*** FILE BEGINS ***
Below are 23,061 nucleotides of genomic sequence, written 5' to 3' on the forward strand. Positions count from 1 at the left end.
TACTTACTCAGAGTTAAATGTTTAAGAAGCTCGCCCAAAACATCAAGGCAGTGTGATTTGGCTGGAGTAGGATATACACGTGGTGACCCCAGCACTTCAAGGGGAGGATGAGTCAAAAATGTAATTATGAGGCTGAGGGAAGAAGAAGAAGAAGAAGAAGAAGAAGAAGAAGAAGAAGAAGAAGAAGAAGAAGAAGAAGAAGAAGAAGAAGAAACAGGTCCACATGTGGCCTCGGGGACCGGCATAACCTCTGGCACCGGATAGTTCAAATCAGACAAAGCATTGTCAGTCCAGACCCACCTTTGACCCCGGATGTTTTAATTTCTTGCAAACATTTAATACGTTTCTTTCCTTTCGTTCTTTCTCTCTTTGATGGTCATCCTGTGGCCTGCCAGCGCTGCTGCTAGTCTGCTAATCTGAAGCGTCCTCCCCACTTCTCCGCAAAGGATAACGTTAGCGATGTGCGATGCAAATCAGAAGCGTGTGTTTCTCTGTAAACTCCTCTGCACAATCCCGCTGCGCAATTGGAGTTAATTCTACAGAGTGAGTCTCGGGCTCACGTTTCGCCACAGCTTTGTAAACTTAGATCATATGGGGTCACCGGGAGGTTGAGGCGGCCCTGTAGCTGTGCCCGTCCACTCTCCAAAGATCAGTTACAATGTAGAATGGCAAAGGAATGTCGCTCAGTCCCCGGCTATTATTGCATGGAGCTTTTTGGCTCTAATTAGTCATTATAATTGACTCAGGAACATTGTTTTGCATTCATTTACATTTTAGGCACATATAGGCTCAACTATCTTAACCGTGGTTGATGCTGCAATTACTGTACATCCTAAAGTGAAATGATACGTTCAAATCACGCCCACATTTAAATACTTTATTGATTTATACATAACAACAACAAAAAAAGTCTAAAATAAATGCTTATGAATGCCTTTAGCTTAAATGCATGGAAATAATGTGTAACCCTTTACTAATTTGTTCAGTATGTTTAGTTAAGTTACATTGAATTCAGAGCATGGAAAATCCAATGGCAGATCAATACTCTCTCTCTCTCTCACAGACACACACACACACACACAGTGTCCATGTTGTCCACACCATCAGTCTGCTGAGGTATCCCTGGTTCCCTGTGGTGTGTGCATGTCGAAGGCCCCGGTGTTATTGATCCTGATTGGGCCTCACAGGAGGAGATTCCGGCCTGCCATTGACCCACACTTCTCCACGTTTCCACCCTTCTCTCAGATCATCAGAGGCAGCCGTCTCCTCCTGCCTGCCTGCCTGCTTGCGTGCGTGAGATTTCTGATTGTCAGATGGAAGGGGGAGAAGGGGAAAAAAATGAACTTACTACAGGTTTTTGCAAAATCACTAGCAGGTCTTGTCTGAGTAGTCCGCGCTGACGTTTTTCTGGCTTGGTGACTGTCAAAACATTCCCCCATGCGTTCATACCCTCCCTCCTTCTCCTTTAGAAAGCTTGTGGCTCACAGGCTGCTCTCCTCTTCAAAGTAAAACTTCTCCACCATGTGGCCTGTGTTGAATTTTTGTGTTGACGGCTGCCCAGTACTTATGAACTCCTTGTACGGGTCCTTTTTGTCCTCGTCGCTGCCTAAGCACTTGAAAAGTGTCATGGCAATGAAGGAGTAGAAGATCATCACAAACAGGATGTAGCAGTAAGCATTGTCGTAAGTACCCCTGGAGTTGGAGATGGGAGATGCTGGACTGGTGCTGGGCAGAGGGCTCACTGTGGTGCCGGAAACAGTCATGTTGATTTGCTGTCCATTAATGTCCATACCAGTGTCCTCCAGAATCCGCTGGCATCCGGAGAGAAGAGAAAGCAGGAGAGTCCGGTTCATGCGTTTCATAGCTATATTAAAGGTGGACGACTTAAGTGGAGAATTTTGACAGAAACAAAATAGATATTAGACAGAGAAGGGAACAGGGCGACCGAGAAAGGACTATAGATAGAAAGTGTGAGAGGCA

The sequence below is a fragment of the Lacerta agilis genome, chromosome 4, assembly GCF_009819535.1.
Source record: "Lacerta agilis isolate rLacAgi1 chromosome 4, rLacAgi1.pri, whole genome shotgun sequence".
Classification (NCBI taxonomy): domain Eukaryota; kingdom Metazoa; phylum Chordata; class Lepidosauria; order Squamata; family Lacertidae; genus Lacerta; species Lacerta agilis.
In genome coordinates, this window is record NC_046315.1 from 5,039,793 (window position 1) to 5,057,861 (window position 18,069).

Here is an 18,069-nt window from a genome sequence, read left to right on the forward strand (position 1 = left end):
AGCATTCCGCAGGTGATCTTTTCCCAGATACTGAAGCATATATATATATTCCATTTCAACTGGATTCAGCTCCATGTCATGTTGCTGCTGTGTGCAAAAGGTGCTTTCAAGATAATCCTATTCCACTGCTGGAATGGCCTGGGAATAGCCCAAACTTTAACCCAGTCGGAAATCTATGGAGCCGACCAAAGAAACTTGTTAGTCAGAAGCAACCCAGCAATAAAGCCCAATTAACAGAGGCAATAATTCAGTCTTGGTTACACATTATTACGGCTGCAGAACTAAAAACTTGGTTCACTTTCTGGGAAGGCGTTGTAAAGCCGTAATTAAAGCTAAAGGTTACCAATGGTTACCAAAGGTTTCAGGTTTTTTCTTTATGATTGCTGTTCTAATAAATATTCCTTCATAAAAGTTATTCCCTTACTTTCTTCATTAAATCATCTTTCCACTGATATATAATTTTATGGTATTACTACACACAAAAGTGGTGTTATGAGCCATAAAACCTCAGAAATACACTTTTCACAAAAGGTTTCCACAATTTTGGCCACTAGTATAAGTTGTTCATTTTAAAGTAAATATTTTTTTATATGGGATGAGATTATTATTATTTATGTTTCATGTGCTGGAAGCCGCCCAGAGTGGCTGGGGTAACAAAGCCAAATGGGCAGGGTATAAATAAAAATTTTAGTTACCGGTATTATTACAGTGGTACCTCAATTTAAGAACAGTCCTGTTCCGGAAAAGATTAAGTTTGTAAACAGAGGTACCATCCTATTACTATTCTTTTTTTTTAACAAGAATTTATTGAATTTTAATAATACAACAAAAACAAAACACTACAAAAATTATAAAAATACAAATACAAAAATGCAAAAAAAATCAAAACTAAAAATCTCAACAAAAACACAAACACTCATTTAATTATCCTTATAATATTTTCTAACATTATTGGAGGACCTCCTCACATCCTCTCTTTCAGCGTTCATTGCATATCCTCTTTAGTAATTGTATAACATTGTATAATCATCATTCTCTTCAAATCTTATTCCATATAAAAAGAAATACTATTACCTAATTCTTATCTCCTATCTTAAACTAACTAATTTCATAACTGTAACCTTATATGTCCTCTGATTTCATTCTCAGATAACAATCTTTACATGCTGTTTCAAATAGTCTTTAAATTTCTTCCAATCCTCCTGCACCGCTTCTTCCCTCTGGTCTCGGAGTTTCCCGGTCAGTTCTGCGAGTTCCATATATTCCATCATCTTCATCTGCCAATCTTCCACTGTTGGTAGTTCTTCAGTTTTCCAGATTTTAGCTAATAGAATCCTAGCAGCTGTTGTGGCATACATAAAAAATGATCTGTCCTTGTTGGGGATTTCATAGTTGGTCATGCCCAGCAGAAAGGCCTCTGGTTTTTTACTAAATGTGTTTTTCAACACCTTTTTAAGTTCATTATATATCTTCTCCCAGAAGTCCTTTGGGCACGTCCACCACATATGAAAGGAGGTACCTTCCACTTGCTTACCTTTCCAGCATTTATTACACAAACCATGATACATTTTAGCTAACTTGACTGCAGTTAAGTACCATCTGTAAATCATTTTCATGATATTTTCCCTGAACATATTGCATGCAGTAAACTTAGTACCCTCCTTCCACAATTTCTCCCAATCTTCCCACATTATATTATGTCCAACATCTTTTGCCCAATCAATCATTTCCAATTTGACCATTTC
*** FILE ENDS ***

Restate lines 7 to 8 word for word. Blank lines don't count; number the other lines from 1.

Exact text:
Here is an 18,069-nt window from a genome sequence, read left to right on the forward strand (position 1 = left end):
AGCATTCCGCAGGTGATCTTTTCCCAGATACTGAAGCATATATATATATTCCATTTCAACTGGATTCAGCTCCATGTCATGTTGCTGCTGTGTGCAAAAGGTGCTTTCAAGATAATCCTATTCCACTGCTGGAATGGCCTGGGAATAGCCCAAACTTTAACCCAGTCGGAAATCTATGGAGCCGACCAAAGAAACTTGTTAGTCAGAAGCAACCCAGCAATAAAGCCCAATTAACAGAGGCAATAATTCAGTCTTGGTTACACATTATTACGGCTGCAGAACTAAAAACTTGGTTCACTTTCTGGGAAGGCGTTGTAAAGCCGTAATTAAAGCTAAAGGTTACCAATGGTTACCAAAGGTTTCAGGTTTTTTCTTTATGATTGCTGTTCTAATAAATATTCCTTCATAAAAGTTATTCCCTTACTTTCTTCATTAAATCATCTTTCCACTGATATATAATTTTATGGTATTACTACACACAAAAGTGGTGTTATGAGCCATAAAACCTCAGAAATACACTTTTCACAAAAGGTTTCCACAATTTTGGCCACTAGTATAAGTTGTTCATTTTAAAGTAAATATTTTTTTATATGGGATGAGATTATTATTATTTATGTTTCATGTGCTGGAAGCCGCCCAGAGTGGCTGGGGTAACAAAGCCAAATGGGCAGGGTATAAATAAAAATTTTAGTTACCGGTATTATTACAGTGGTACCTCAATTTAAGAACAGTCCTGTTCCGGAAAAGATTAAGTTTGTAAACAGAGGTACCATCCTATTACTATTCTTTTTTTTTAACAAGAATTTATTGAATTTTAATAATACAACAAAAACAAAACACTACAAAAATTATAAAAATACAAATACAAAAATGCAAAAAAAATCAAAACTAAAAATCTCAACAAAAACACAAACACTCATTTAATTATCCTTATAATATTTTCTAACATTATTGGAGGACCTCCTCACATCCTCTCTTTCAGCGTTCATTGCATATCCTCTTTAGTAATTGTATAACATTGTATAATCATCATTCTCTTCAAATCTTATTCCATATAAAAAGAAATACTATTACCTAATTCTTATCTCCTATCTTAAACTAACTAATTTCATAACTGTAACCTTATATGTCCTCTGATTTCATTCTCAGATAACAATCTTTACATGCTGTTTCAAATAGTCTTTAAATTTCTTCCAATCCTCCTGCACCGCTTCTTCCCTCTGGTCTCGGAGTTTCCCGGTCAGTTCTGCGAGTTCCATATATTCCATCATCTTCATCTGCCAATCTTCCACTGTTGGTAGTTCTTCAGTTTTCCAGATTTTAGCTAATAGAATCCTAGCAGCTGTTGTGGCATACATAAAAAATGATCTGTCCTTGTTGGGGATTTCATAGTTGGTCATGCCCAGCAGAAAGGCCTCTGGTTTTTTACTAAATGTGTTTTTCAACACCTTTTTAAGTTCATTATATATCTTCTCCCAGAAGTCCTTTGGGCACGTCCACCACATATGAAAGGAGGTACCTTCCACTTGCTTACCTTTCCAGCATTTATTACACAAACCATGATACATTTTAGCTAACTTGACTGCAGTTAAGTACCATCTGTAAATCATTTTCATGATATTTTCCCTGAACATATTGCATGCAGTAAACTTAGTACCCTCCTTCCACAATTTCTCCCAATCTTCCCACATTATATTATGTCCAACATCTTTTGCCCAATCAATCATTTCCAATTTGACCATTTC